Rule of Law and individual rights

On Rule of Law, India scored only 8 out of 16. According to the report, India fared poorly on the independence of judiciary in the country. “Among the reasons mentioned for this is the elevation of former chief justice Ranjan Gogoi to Raja Sabha, and also the transfer of another judge, who they do not name, but (they) could possibly be talking about is the transfer of Justice S. Muralidhar from Delhi High Court to Punjab and Haryana High Court,” Gupta said.

The report also says numerous judgments, especially in the Supreme Court, tend to favour the government.

India scored only 9/16 in the personal autonomy category. One of the reasons the report attributes to India’s poor performance in this category is its poor handling of migrant workers at the beginning of the Covid-19 lockdown last summer, revealed Gupta.

Where other countries stand

New Zealand received an impressive 99/100 score in World Freedom rankings, and was among the highest ranked, followed by Canada at 98 and UK at 93. The USA received a score of 83 on 100.

Russia got a score of 20/100 under the ‘not free’ category while China received a score of only 9/100. Saudi Arabia’s score was 7/100 while Iran got 16. Israel scored 76 on 100.

In the South Asia region, both Nepal and Sri Lanka scored 56/100.

Watch the full episode here:

Also read: Birth of India’s second republic and the challenges it will face


Subscribe to our channels on YouTube & Telegram

Support Our Journalism

India needs fair, non-hyphenated and questioning journalism, packed with on-ground reporting. ThePrint – with exceptional reporters, columnists and editors – is doing just that.

Sustaining this needs support from wonderful readers like you.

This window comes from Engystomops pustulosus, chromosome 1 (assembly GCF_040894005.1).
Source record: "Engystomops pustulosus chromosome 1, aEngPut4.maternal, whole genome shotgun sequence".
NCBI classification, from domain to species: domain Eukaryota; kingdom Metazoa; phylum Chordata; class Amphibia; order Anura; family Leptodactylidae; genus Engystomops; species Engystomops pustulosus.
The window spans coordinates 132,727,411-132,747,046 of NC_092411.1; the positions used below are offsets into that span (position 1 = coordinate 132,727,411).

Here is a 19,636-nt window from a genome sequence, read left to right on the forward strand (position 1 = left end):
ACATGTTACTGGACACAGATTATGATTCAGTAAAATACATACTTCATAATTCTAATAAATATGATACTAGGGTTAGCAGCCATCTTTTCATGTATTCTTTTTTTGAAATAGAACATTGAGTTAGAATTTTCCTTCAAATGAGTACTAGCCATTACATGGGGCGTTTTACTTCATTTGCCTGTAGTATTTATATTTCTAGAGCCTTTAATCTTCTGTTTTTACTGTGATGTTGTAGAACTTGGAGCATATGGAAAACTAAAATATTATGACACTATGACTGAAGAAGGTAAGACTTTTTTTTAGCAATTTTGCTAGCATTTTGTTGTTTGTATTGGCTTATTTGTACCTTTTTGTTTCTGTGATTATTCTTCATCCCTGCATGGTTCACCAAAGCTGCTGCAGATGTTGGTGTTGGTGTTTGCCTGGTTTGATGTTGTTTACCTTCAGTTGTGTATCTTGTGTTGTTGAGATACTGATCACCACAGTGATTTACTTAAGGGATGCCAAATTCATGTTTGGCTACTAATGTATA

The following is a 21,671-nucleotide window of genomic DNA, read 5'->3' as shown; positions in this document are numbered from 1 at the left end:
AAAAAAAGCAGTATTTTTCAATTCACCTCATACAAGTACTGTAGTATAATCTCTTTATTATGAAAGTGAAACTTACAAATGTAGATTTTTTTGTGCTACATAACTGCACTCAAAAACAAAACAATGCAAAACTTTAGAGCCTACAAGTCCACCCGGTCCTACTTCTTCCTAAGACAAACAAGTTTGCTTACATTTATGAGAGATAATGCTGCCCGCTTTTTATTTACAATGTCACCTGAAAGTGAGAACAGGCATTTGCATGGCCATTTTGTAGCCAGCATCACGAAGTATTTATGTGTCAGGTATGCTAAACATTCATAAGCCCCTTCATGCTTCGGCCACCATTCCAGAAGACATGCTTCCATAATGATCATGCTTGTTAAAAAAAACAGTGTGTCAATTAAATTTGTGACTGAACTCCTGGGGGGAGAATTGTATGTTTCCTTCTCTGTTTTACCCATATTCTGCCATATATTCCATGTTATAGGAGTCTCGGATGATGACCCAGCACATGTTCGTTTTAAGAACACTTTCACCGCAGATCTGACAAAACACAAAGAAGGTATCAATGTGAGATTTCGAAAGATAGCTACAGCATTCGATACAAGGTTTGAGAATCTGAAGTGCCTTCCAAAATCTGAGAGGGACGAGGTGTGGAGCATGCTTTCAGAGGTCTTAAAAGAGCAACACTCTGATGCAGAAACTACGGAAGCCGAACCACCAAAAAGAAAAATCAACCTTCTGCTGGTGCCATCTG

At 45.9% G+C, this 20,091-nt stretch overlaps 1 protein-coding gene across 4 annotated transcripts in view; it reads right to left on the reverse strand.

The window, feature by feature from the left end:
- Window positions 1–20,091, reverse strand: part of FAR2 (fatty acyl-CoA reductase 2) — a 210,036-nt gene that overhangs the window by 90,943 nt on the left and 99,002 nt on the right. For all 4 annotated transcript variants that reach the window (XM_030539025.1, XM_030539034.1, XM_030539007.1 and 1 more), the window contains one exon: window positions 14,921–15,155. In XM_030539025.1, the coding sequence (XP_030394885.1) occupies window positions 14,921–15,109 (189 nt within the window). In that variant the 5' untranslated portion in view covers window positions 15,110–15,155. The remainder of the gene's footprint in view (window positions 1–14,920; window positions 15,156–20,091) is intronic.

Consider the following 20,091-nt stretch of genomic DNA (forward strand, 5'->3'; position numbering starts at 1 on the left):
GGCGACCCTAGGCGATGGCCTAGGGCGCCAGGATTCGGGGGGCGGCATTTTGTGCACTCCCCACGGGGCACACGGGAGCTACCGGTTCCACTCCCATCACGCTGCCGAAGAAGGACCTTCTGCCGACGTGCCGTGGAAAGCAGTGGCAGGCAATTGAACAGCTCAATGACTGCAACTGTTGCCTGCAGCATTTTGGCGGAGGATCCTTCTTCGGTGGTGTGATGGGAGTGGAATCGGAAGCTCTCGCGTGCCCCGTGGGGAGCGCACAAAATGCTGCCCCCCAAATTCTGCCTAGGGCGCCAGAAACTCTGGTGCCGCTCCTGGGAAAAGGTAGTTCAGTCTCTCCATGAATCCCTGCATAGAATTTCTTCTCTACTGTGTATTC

Whether you live in India or overseas, you can take a paid subscription by clicking here.

Support Our Journalism


  1. Freedom House, the US think tank, assesses every country with the help of about 125 analysts and more than 40 consultants.
    1. Who funds the assessment? No funding comes without strings attached.
    2. Analysts perform the analysis of the information received, who decides whether it should be sought RANA AYYUB or RITAMBHARA ?
    On a day when the President of America talks about the dominance of Indians in the administration do we need to take a think tank seriously as if the Sun is shining from the rear end.
    PRINT should use the American analysts for the results of information from credible, unbiased sources. Rope in the HUMARE DO to pay for the exercise of your data, by analysts.

    • ‘who decides whether it should be sought RANA AYYUB or RITAMBHARA ?’

      Does not matter who decides, it is the criteria. Ayyub is a good writer, an accredited journalist, her articles are available, she has democratic credential. Rithambara is a rioter, only known for hate speeches; she is an anti-democrat.. It is a no brainer who is going to be selected. Such a juxtaposition says volumes about you. You want to say the democrat and rioter are the same, the non-violent and violent are the same.

      ‘On a day when the President of America talks about the dominance of Indians in the administration’.

      Perhaps you might have noted, those Indians in his Adminstration are liberals and critics of fascism, the very sort you hate.

  2. Are we really gonna talk about this while ignoring the fact that Indian map used by this so called rating agency is wrong! They have clearly challenged us by identifying themself!

Comments are closed.